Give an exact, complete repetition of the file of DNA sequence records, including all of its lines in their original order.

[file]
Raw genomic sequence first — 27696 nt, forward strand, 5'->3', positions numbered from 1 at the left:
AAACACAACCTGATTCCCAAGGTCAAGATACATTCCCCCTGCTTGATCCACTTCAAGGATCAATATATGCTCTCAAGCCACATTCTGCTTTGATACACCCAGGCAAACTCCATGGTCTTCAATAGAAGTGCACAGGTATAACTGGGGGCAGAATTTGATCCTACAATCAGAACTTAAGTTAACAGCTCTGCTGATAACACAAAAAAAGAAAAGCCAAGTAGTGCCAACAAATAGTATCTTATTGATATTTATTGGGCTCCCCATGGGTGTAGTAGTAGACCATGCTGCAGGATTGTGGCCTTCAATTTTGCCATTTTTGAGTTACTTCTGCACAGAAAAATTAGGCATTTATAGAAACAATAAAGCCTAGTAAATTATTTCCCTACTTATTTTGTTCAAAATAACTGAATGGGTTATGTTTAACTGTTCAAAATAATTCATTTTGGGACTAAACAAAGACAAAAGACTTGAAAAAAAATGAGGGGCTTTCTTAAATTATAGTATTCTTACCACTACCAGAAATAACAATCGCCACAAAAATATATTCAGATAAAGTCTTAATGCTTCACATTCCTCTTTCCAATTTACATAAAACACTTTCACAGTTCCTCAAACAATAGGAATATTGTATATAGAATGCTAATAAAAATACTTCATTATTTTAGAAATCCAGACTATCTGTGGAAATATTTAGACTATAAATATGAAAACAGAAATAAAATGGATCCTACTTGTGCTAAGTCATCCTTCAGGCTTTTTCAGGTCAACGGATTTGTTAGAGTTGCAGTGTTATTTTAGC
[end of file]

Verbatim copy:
Raw genomic sequence first — 27696 nt, forward strand, 5'->3', positions numbered from 1 at the left:
AAACACAACCTGATTCCCAAGGTCAAGATACATTCCCCCTGCTTGATCCACTTCAAGGATCAATATATGCTCTCAAGCCACATTCTGCTTTGATACACCCAGGCAAACTCCATGGTCTTCAATAGAAGTGCACAGGTATAACTGGGGGCAGAATTTGATCCTACAATCAGAACTTAAGTTAACAGCTCTGCTGATAACACAAAAAAAGAAAAGCCAAGTAGTGCCAACAAATAGTATCTTATTGATATTTATTGGGCTCCCCATGGGTGTAGTAGTAGACCATGCTGCAGGATTGTGGCCTTCAATTTTGCCATTTTTGAGTTACTTCTGCACAGAAAAATTAGGCATTTATAGAAACAATAAAGCCTAGTAAATTATTTCCCTACTTATTTTGTTCAAAATAACTGAATGGGTTATGTTTAACTGTTCAAAATAATTCATTTTGGGACTAAACAAAGACAAAAGACTTGAAAAAAAATGAGGGGCTTTCTTAAATTATAGTATTCTTACCACTACCAGAAATAACAATCGCCACAAAAATATATTCAGATAAAGTCTTAATGCTTCACATTCCTCTTTCCAATTTACATAAAACACTTTCACAGTTCCTCAAACAATAGGAATATTGTATATAGAATGCTAATAAAAATACTTCATTATTTTAGAAATCCAGACTATCTGTGGAAATATTTAGACTATAAATATGAAAACAGAAATAAAATGGATCCTACTTGTGCTAAGTCATCCTTCAGGCTTTTTCAGGTCAACGGATTTGTTAGAGTTGCAGTGTTATTTTAGC